Traversing the sands of time
Although the European presence in Australia is now more than two centuries old it sometimes seems the legacy of the past is more present with each passing year. Whether in the human cost for indigenous Australians, the environmental devastation on the Great Barrier Reef and elsewhere, or simply in the hostility towards those who question our assumptions about our history, Australian society has not come to terms with the dispossession and violence at its heart.
This impressive pair of second novels grapples head on with these legacies. The first, Lia Hills’s The Crying Place, opens in Sydney. After years of travelling, its narrator, Saul, is trying to settle down when his life is upended by a phone call telling him his oldest friend, Jed, has killed himself in Melbourne.
Distraught, Saul abandons his job and apartment and heads south. But in the boarding house in which Jed had been living he only finds more questions, the most significant of which is a photograph of an Aboriginal woman who turns out to have been Jed’s girlfriend, Nara.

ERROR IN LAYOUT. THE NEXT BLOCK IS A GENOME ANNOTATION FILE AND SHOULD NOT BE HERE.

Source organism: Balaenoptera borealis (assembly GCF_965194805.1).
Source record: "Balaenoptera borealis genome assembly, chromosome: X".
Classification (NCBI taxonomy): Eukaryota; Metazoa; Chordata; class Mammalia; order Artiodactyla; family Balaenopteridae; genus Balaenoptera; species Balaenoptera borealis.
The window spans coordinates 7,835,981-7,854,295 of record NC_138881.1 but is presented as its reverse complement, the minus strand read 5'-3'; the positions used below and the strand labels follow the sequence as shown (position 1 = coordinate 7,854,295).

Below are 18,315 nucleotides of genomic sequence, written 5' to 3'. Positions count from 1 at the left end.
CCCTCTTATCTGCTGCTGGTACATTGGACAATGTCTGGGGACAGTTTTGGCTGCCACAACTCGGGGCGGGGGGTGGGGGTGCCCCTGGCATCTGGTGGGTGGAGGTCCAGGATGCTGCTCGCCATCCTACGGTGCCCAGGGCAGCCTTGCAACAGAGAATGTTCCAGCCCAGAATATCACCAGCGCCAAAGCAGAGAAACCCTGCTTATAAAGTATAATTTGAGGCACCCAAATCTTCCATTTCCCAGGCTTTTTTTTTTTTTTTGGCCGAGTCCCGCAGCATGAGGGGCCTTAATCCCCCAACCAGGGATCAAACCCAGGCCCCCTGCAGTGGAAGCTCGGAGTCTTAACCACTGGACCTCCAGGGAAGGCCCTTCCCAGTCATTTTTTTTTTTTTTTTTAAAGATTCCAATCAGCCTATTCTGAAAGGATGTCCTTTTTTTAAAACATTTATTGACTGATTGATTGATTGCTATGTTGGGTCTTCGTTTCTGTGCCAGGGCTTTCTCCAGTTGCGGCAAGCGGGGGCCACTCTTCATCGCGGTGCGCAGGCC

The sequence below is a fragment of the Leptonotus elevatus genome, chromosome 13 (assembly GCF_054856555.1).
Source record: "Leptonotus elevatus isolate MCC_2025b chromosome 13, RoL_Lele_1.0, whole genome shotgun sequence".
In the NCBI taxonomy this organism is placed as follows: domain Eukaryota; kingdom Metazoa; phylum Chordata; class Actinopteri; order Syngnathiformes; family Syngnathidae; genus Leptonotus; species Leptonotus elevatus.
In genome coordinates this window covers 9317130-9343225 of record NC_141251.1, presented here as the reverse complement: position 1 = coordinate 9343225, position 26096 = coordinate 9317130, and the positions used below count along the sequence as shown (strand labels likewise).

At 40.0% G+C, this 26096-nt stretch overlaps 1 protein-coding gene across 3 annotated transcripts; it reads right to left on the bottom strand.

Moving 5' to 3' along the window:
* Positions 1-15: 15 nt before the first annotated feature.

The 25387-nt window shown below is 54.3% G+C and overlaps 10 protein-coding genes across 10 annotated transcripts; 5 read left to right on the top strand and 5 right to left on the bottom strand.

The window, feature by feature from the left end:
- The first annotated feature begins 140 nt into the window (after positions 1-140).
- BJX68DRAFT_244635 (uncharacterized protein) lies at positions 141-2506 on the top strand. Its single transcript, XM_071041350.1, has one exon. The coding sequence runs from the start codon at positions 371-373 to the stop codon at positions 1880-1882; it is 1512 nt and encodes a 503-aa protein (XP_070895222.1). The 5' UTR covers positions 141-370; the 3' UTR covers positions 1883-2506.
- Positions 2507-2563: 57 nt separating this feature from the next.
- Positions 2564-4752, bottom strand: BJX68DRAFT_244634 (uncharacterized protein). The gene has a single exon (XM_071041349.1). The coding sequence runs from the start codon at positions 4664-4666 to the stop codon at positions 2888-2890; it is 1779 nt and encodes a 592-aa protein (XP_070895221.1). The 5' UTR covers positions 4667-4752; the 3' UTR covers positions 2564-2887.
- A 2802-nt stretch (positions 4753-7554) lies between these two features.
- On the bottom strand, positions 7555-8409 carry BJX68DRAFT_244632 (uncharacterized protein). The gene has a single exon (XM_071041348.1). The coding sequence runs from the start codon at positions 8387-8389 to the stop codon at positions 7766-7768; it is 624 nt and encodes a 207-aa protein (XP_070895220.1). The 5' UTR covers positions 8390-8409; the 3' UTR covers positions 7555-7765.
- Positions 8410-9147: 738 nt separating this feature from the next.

Armed with Nara’s photo Saul heads to Alice Springs and then further west to the Pitjantjatjara community of Ininyingi. Along the way he meets various others, all dislocated in their own way: an Aboriginal kid on a bridge in Port Augusta who asks if he can come with Saul to Alice, “an echo of another language in the way he pronounced the name”; German-born Ziggy, with whom he begins a tentative but intense relationship; an assortment of desert dwellers. But when he finally arrives in Ininyingi and finds Nara, he only discovers more questions.
Appropriately for a novel that is so much about movement, The Crying Place is written in a choppy, broken prose of short sentences and declarative statements. And although it occasionally feels strained, at its best it recalls some of the broken urgency of the Tim Winton in Dirt Music. Yet the novel’s fascination with movement and dislocation is counterpointed by a desire to explore the idea of connection, of how meaning inheres in the landscape, connecting us to other ways of understanding and